Businesses received a temporary reprieve from a 30 percent increase in their unemployment insurance bills as the state pushed back the deadline for payments by a month.
The move gives legislators more time to enact a freeze, which both the House and Senate have separately supported, but has become ensnared in the more controversial debate over revamping unemployment insurance and raising the minimum wage.
The advisory council to the Division of Unemployment Assistance agreed Thursday to push back the deadline for companies to make their first-quarter payments to May 30. The bills had been due at the end of April, with the average premium set to rise to $943 for each employee from $707.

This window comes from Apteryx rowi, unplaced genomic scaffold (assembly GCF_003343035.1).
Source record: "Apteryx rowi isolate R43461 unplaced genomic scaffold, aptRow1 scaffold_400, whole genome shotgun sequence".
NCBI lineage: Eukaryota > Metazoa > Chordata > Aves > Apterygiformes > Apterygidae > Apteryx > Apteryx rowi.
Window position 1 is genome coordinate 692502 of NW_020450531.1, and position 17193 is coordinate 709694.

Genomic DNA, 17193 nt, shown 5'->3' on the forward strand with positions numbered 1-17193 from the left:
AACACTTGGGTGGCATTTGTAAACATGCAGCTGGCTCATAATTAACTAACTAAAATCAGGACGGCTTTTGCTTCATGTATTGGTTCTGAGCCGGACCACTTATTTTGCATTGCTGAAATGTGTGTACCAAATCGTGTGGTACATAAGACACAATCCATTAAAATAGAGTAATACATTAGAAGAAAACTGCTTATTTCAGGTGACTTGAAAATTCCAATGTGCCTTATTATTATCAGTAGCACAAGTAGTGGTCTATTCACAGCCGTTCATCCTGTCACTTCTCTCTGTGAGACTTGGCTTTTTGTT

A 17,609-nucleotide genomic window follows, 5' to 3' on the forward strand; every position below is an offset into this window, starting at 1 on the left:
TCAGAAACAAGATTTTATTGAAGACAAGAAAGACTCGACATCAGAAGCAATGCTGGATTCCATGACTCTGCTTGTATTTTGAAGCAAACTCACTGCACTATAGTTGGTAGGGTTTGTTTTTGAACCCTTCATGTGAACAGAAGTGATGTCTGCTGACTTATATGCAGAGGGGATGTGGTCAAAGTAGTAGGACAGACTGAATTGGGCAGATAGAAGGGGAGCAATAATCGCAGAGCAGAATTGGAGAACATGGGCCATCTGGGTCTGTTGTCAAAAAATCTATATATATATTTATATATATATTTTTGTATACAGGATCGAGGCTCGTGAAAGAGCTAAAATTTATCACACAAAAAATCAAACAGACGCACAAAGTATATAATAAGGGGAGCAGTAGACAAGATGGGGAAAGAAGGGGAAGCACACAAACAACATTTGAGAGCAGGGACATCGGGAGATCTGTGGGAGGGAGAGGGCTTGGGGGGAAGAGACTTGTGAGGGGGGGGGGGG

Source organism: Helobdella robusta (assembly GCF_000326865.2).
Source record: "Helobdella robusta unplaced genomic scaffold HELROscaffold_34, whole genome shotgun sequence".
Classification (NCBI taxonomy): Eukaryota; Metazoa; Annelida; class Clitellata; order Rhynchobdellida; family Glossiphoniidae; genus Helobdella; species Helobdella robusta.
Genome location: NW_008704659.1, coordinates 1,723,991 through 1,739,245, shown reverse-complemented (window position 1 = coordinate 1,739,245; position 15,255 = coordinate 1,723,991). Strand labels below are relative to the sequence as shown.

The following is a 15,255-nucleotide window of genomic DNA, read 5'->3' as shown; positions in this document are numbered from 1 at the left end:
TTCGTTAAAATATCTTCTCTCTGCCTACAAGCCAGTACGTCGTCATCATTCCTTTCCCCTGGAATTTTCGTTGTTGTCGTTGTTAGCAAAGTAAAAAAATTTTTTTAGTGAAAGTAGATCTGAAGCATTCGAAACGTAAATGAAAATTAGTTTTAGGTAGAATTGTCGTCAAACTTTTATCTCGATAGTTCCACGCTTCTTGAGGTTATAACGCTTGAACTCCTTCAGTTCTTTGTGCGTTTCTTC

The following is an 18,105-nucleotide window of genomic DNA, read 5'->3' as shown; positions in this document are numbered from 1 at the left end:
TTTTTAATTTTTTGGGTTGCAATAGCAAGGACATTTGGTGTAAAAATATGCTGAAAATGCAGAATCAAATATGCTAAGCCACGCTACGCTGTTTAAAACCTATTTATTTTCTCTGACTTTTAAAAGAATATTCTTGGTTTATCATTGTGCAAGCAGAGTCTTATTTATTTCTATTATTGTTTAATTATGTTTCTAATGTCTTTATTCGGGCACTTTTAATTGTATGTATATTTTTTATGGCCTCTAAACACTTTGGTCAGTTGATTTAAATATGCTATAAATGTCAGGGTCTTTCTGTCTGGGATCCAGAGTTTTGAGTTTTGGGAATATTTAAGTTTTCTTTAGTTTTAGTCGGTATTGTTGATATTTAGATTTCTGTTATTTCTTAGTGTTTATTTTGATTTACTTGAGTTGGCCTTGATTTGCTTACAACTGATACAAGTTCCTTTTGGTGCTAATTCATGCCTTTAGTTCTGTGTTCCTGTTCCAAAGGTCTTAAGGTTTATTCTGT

In total, businesses could have to pay $520 million more in unemployment insurance taxes, if legislators don’t pass a freeze.
The state has frozen the amount that businesses pay into the unemployment trust fund for the past few years, fearing additional costs to businesses would stifle the economy and make companies reluctant to hire.